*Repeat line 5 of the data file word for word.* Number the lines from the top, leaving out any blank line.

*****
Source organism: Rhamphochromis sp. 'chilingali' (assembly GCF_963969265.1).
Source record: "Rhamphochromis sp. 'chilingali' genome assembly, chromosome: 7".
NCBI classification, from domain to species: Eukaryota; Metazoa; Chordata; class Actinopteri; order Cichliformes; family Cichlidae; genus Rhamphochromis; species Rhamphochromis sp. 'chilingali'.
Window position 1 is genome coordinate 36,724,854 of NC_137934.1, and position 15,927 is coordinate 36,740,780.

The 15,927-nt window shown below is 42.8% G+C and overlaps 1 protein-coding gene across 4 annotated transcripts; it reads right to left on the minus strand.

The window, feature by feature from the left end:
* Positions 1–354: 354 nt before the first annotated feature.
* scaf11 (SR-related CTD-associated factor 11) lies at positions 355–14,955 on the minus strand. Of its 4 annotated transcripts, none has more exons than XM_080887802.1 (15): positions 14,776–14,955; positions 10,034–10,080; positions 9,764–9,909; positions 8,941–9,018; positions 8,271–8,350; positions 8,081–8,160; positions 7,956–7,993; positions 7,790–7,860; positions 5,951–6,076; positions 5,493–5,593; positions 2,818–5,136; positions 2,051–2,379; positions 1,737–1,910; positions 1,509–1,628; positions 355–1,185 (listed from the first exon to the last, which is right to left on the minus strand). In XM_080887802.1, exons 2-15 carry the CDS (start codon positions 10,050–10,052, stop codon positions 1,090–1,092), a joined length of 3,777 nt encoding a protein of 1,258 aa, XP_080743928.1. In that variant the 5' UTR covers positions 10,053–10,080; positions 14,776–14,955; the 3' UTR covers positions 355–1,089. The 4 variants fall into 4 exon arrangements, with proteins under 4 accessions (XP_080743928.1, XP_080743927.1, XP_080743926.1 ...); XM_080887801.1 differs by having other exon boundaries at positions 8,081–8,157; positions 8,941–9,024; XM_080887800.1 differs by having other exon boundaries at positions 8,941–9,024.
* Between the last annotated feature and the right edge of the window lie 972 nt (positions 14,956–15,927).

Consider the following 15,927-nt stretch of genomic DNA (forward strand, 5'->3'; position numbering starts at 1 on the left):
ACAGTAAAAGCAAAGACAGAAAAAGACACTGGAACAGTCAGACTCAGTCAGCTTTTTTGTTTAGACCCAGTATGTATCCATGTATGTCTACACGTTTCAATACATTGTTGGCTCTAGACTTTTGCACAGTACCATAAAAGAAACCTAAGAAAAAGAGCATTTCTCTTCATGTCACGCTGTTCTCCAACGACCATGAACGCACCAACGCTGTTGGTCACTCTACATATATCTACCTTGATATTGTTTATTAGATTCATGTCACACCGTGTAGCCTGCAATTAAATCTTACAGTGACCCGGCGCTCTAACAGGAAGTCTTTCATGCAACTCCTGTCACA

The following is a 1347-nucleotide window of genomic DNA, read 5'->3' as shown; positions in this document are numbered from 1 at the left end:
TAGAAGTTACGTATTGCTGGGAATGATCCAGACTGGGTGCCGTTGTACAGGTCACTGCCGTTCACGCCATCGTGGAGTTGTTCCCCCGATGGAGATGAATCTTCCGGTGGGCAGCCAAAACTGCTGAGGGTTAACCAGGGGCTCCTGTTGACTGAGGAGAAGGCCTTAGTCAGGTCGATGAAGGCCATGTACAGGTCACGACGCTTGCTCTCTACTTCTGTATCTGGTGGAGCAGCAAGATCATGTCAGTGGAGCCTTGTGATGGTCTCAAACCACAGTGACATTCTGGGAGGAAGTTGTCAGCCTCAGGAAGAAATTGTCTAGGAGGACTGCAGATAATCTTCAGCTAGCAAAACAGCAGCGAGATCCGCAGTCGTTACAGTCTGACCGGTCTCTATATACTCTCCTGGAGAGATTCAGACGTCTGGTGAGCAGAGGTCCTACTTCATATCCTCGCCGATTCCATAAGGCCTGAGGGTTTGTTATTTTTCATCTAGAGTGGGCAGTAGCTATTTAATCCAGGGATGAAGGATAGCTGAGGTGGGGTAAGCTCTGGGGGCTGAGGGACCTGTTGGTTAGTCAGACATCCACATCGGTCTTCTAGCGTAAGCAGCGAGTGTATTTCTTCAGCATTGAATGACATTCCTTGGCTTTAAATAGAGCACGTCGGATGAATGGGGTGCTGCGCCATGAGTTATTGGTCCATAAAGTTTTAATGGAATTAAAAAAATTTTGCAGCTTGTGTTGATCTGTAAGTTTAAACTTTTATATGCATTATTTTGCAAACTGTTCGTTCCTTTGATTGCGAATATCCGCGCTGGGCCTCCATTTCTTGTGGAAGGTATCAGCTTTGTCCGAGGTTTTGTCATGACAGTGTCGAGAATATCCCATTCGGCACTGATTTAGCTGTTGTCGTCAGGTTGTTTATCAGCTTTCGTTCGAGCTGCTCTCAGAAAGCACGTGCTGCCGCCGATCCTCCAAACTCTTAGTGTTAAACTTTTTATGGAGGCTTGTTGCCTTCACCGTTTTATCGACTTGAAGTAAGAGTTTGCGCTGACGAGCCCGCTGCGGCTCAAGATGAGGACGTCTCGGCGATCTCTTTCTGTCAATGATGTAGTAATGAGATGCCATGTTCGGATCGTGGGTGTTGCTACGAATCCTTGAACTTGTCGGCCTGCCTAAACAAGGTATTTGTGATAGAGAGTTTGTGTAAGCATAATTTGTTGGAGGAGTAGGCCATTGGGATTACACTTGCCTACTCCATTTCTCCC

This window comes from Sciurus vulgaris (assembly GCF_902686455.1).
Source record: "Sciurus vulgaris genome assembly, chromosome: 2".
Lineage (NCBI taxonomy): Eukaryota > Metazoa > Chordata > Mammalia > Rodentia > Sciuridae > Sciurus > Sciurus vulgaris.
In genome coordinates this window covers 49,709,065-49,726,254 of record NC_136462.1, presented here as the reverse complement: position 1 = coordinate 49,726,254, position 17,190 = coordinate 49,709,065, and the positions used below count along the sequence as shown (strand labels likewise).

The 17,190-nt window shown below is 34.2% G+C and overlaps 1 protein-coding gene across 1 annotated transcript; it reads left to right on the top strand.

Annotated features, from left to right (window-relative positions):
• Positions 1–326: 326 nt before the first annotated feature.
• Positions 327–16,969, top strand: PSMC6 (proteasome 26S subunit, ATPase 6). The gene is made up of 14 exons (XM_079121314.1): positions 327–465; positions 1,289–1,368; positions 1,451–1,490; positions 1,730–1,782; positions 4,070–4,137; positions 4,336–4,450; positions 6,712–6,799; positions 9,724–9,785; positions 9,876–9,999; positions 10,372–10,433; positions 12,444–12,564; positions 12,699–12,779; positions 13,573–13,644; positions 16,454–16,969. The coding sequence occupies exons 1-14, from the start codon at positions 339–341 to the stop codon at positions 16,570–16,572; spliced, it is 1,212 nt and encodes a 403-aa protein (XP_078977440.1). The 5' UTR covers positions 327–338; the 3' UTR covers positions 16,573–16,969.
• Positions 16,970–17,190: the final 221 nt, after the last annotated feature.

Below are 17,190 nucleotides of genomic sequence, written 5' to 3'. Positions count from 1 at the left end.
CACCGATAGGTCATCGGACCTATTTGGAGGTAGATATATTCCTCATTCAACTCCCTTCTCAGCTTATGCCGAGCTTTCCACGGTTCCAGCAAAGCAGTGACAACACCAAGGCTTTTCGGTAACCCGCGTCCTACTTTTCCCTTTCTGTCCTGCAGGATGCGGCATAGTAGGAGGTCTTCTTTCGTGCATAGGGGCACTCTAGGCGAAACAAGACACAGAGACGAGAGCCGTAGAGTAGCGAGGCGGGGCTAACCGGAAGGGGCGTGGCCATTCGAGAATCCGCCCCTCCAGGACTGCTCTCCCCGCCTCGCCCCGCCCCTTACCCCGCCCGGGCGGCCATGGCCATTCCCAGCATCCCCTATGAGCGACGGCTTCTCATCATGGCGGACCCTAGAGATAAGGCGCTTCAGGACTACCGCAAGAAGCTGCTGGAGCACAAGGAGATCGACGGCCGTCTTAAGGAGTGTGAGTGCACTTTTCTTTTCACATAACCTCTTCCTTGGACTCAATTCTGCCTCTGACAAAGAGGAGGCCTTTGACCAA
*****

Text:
The 15,927-nt window shown below is 42.8% G+C and overlaps 1 protein-coding gene across 4 annotated transcripts; it reads right to left on the minus strand.